The datability of calculated calendars depends on the following considerations. Calculations of moladot are complicated and long winded, and people are unlikely to have performed them for years that had already passed or were in the far future. Non-reiterative calendars based on such calculations were highly unlikely to have been prepared for years far removed from their time of making. Because the calendar does not accurately repeat itself, calendar booklets could not be usefully copied after the time of their coverage either. Hence, the starting date of a calculated calendar booklet most likely reflects the time of the writing of the text, or rather, the 19-year cycle of its writing – because Jewish calendars are most commonly arranged in 19-year cycles, they may cover years within one’s own 19-year cycle even if these years have already passed. One of the clearest demonstrations that years covered by a calculated calendar reflect the time of its copying comes from calendars penned by known scribes, which always fall within the dates of the scribes’ activity known from other sources. For example, all calendars in the hand of the famous court scribe Ḥalfon b. Manasseh, who was active in Fusṭāṭ in first half of the 12th c., cover years between 1104–1160 CE. Calendars in the hand of Yedutun ha-Levi, the cantor of the synagogue of the Palestinians in Fusṭāṭ in first quarter of the 13th c., cover years between 1199–1236 CE.

T-S K2.111v, a calendar for the year 1215/6 CE, in the hand of Yedutun ha-Levi

Dating Genizah calendars

The preserved calendars are dated in various ways. In some, each year is dated according to one or more Eras, both Jewish and non-Jewish (usually Muslim and/or Coptic). In addition to Eras, years are also commonly dated by their position within a particular 19-year cycle. The 19-year cycles are numbered from Creation: cycle 1 stands for years 1-19 of the Era of Creation, cycle 2 for years 20-38 of the Era of Creation, and so on. For example, year 5055 of the Era of Creation can be expressed as year 1 of the 19-year cycle 267. Such dates can co-exist with dates according to specific Eras or be the only method of dating. In many fragmentary calendars, dates are not preserved. If such calendars include moladot (astronomical new moons as calculated in the Jewish calendar), the date can be reconstructed with the help of the Molad Seeker programme developed by Nachum Dershowitz.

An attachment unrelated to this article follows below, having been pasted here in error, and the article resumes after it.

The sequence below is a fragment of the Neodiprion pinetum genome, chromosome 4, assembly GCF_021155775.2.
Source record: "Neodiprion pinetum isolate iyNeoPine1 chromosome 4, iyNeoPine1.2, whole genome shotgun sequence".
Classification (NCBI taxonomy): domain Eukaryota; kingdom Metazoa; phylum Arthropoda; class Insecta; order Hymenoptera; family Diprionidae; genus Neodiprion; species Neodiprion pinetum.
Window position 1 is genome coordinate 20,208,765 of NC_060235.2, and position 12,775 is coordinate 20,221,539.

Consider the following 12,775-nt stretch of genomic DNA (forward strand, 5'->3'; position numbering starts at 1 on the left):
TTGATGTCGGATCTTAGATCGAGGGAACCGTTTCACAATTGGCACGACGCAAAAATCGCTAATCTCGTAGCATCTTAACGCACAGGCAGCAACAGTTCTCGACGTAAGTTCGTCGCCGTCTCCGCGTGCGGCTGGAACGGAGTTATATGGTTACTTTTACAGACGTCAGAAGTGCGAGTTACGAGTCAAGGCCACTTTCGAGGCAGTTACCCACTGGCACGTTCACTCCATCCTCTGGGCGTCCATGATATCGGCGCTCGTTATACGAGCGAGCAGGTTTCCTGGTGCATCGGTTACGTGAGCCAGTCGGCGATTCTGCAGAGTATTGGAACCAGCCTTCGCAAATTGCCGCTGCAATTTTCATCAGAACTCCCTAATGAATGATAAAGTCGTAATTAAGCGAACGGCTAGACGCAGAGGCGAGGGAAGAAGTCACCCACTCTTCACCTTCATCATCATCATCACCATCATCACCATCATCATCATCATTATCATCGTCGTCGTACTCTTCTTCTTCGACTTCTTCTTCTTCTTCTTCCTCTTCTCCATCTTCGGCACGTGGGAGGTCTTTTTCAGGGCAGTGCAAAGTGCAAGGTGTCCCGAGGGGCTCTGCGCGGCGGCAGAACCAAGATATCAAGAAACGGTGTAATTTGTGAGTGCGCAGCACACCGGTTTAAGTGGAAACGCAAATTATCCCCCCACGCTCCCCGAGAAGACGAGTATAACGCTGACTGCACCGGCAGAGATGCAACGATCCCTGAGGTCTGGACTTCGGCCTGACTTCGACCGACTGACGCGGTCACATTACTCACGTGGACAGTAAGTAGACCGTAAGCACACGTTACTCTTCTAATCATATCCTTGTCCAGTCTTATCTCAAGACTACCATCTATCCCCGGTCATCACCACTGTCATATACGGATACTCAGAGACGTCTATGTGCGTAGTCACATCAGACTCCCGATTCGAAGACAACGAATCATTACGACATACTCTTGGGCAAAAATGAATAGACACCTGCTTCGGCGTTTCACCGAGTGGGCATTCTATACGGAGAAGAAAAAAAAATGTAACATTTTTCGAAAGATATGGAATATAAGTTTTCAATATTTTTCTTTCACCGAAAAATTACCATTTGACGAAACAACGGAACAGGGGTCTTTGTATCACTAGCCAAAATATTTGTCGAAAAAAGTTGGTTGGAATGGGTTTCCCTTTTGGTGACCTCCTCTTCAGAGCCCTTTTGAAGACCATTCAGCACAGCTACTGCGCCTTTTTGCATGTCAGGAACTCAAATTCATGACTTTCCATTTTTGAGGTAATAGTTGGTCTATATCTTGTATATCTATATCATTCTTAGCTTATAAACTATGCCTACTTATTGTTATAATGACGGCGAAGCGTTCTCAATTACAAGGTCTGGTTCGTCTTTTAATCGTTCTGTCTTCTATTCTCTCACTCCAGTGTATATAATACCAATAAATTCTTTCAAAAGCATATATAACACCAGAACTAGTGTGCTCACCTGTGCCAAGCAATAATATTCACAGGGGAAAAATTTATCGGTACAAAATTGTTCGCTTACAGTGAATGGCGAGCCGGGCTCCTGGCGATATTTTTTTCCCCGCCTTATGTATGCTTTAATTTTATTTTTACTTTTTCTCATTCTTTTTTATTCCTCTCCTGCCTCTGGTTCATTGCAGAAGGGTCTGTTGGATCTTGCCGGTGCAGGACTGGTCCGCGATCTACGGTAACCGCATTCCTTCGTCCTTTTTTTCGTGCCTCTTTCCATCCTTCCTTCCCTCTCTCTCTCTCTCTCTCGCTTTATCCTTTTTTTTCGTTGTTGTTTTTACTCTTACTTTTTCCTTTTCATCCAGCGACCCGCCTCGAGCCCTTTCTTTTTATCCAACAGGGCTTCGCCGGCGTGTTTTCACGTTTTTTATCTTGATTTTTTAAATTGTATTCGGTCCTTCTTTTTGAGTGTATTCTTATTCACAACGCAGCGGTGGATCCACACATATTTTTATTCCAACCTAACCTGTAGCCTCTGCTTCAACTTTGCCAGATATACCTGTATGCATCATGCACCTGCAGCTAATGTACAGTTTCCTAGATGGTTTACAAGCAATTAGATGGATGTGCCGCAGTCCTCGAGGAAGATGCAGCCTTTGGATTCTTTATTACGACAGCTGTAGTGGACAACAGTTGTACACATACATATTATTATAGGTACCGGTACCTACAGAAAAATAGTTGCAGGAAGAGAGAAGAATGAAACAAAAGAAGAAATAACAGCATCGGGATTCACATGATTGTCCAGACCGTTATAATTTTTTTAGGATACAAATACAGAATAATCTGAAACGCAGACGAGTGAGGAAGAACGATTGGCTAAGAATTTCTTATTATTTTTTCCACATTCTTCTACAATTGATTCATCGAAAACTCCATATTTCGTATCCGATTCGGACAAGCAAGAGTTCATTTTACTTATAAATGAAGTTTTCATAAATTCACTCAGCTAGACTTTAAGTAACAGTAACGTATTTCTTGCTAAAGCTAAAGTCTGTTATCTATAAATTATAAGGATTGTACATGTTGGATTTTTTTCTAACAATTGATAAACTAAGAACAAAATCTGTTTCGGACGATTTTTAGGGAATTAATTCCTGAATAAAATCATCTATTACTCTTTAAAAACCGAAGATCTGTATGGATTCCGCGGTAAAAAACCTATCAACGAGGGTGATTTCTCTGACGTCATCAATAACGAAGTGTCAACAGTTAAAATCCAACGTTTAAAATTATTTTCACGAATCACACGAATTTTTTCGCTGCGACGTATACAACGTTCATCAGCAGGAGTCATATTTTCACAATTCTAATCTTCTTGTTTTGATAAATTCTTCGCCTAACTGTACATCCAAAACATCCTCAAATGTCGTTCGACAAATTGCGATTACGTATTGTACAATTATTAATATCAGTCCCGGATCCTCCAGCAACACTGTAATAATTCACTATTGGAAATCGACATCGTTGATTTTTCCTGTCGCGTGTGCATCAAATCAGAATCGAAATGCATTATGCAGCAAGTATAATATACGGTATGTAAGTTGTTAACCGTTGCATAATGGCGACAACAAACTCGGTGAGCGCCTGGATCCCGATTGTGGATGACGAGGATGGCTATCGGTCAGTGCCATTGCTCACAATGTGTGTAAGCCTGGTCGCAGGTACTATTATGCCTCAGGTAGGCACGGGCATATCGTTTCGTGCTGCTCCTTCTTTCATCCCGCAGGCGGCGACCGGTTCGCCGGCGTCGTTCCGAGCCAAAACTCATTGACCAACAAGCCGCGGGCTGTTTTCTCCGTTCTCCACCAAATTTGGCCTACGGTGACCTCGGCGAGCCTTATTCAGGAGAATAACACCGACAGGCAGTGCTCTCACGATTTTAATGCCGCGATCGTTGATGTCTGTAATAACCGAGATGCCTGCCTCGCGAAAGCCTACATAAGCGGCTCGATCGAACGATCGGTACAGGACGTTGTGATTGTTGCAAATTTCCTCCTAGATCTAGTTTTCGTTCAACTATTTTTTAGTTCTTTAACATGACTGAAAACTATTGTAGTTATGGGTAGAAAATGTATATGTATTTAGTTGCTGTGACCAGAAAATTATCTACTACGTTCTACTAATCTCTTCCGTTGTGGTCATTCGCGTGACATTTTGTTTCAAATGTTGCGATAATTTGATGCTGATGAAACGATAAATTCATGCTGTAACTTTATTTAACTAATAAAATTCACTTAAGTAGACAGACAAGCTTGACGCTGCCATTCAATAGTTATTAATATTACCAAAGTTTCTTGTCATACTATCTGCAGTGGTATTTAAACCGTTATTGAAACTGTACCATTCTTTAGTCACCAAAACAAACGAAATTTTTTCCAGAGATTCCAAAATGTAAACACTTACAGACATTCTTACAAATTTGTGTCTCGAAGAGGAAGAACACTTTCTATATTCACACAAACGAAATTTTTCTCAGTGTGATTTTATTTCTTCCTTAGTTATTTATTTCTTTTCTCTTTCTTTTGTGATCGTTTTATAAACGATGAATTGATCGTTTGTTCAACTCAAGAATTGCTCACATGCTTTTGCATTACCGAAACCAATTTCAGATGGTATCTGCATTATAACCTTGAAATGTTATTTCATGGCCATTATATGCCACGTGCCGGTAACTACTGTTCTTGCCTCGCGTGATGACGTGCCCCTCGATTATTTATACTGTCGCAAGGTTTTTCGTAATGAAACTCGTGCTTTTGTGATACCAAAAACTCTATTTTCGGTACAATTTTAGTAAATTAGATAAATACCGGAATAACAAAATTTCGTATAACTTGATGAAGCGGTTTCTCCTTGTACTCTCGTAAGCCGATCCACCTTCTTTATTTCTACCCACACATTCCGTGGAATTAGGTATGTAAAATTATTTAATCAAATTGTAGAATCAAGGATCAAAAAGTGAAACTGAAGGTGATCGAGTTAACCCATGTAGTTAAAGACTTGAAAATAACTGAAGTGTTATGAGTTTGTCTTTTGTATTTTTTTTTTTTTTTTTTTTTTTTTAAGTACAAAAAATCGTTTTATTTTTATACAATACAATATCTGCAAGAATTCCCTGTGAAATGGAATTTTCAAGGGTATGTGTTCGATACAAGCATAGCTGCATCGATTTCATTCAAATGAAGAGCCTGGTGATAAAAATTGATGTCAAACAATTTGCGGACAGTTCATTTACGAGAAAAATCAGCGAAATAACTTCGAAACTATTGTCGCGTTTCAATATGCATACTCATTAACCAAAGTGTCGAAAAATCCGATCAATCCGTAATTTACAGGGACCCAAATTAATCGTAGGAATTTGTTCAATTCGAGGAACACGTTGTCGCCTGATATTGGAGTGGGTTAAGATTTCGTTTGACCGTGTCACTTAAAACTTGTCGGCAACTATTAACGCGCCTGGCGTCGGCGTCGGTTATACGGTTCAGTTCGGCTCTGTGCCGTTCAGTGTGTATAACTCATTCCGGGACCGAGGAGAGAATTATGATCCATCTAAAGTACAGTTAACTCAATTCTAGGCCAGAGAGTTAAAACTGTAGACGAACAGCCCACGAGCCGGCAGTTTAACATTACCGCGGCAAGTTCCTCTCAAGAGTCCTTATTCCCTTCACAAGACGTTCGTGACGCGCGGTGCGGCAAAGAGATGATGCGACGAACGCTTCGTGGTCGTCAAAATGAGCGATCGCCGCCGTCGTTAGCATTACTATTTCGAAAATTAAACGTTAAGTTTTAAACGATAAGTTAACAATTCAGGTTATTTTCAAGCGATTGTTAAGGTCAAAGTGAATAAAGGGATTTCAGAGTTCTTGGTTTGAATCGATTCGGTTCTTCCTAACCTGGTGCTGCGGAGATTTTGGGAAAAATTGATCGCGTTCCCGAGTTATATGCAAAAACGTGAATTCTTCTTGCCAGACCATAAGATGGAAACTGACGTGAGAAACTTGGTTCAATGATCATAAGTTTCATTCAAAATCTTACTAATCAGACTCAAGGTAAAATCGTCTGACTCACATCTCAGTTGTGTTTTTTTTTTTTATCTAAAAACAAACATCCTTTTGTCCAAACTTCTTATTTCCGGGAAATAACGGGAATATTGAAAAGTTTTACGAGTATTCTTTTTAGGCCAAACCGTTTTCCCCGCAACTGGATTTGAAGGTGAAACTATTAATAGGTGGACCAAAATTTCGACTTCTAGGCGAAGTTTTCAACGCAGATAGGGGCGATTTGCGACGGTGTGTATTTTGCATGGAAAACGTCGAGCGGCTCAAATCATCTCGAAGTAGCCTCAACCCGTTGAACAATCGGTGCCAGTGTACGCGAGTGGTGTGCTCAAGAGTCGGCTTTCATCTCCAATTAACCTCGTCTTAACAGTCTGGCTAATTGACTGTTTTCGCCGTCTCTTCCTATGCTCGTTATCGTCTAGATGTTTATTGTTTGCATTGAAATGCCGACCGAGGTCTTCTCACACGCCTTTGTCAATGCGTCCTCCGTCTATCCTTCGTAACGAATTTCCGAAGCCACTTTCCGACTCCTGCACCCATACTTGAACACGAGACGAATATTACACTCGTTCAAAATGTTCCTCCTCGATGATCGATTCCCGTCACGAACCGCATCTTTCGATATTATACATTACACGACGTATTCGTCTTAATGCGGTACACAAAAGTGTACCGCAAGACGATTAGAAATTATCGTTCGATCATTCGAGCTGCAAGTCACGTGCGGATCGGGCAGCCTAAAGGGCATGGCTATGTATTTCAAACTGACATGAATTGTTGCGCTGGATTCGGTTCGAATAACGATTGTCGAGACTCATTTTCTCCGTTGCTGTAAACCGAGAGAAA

For the reasons mentioned above, the starting cycle of a calculated calendar most likely reflects the time of the writing of the text. Because most calendar booklets in the Genizah are fragmentary, it is not always clear however when a particular calendar began. Nevertheless, it is possible to estimate the starting dates of a calendar from the preserved material. In reconstructing calendar booklets in the Cairo Genizah, we discovered that the longest of them cover three 19-year cycles (57 years), although most do not cover more than two (38 years). When dating calendar fragments that do not clearly indicate the range of years in their coverage, we assumed that they originally covered three 19-year cycles. Since calendars must have been copied in or shortly before the first preserved 19-year cycle, this means that the estimated starting cycle falls no earlier than two 19-year cycles before the last preserved cycle and no later than the first preserved cycle: e.g., if the preserved fragment covers the 19-year cycle 267, its estimated starting cycle is between 265 and 267. This means that the calendar can be presumed to have been copied between year 1 of the 19-year cycle 265 (1256/7 CE) and year 19 of the 19-year cycle 267 (1312/3 CE). If the preserved calendar is for the 19-year cycles 267–268, then its estimated starting cycles are 266–267. If it is for 267–269, its estimated starting cycle is 267. The estimated dating of a calendar is roughly equivalent to the range of estimated starting cycles expressed in more usual chronological terms.


Watch ‘Calendars from the Cairo Genizah as a Dating Tool for Palaeography’

A presentation given by Nadia Vidro at the Digital Palaeography and Hebrew/Aramaic Scribal Culture – 2021 International Online Groningen Symposium (6–8 April 2021)